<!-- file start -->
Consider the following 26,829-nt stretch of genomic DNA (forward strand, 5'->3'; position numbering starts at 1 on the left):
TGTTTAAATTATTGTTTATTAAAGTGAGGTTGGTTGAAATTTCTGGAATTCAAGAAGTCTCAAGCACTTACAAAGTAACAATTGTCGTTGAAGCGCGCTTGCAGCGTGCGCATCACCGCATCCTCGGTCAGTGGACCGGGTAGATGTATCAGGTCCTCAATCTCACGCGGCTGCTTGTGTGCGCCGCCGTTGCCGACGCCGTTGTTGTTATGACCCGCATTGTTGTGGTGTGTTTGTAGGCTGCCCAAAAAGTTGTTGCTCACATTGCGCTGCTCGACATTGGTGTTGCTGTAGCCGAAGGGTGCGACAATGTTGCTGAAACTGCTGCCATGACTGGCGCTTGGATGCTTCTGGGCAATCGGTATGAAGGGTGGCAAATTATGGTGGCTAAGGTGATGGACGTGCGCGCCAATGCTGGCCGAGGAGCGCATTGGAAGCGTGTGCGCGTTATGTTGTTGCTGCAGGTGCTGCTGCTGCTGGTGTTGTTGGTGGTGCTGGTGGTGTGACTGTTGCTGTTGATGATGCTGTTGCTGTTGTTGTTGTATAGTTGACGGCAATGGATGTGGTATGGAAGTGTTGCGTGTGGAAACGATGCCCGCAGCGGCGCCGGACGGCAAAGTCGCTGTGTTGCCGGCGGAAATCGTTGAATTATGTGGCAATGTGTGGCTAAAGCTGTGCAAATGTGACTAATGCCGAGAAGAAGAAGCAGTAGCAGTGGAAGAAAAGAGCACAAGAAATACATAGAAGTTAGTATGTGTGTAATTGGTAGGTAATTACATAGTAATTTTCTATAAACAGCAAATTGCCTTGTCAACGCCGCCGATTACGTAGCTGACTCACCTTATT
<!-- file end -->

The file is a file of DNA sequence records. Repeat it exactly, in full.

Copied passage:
Consider the following 26,829-nt stretch of genomic DNA (forward strand, 5'->3'; position numbering starts at 1 on the left):
TGTTTAAATTATTGTTTATTAAAGTGAGGTTGGTTGAAATTTCTGGAATTCAAGAAGTCTCAAGCACTTACAAAGTAACAATTGTCGTTGAAGCGCGCTTGCAGCGTGCGCATCACCGCATCCTCGGTCAGTGGACCGGGTAGATGTATCAGGTCCTCAATCTCACGCGGCTGCTTGTGTGCGCCGCCGTTGCCGACGCCGTTGTTGTTATGACCCGCATTGTTGTGGTGTGTTTGTAGGCTGCCCAAAAAGTTGTTGCTCACATTGCGCTGCTCGACATTGGTGTTGCTGTAGCCGAAGGGTGCGACAATGTTGCTGAAACTGCTGCCATGACTGGCGCTTGGATGCTTCTGGGCAATCGGTATGAAGGGTGGCAAATTATGGTGGCTAAGGTGATGGACGTGCGCGCCAATGCTGGCCGAGGAGCGCATTGGAAGCGTGTGCGCGTTATGTTGTTGCTGCAGGTGCTGCTGCTGCTGGTGTTGTTGGTGGTGCTGGTGGTGTGACTGTTGCTGTTGATGATGCTGTTGCTGTTGTTGTTGTATAGTTGACGGCAATGGATGTGGTATGGAAGTGTTGCGTGTGGAAACGATGCCCGCAGCGGCGCCGGACGGCAAAGTCGCTGTGTTGCCGGCGGAAATCGTTGAATTATGTGGCAATGTGTGGCTAAAGCTGTGCAAATGTGACTAATGCCGAGAAGAAGAAGCAGTAGCAGTGGAAGAAAAGAGCACAAGAAATACATAGAAGTTAGTATGTGTGTAATTGGTAGGTAATTACATAGTAATTTTCTATAAACAGCAAATTGCCTTGTCAACGCCGCCGATTACGTAGCTGACTCACCTTATT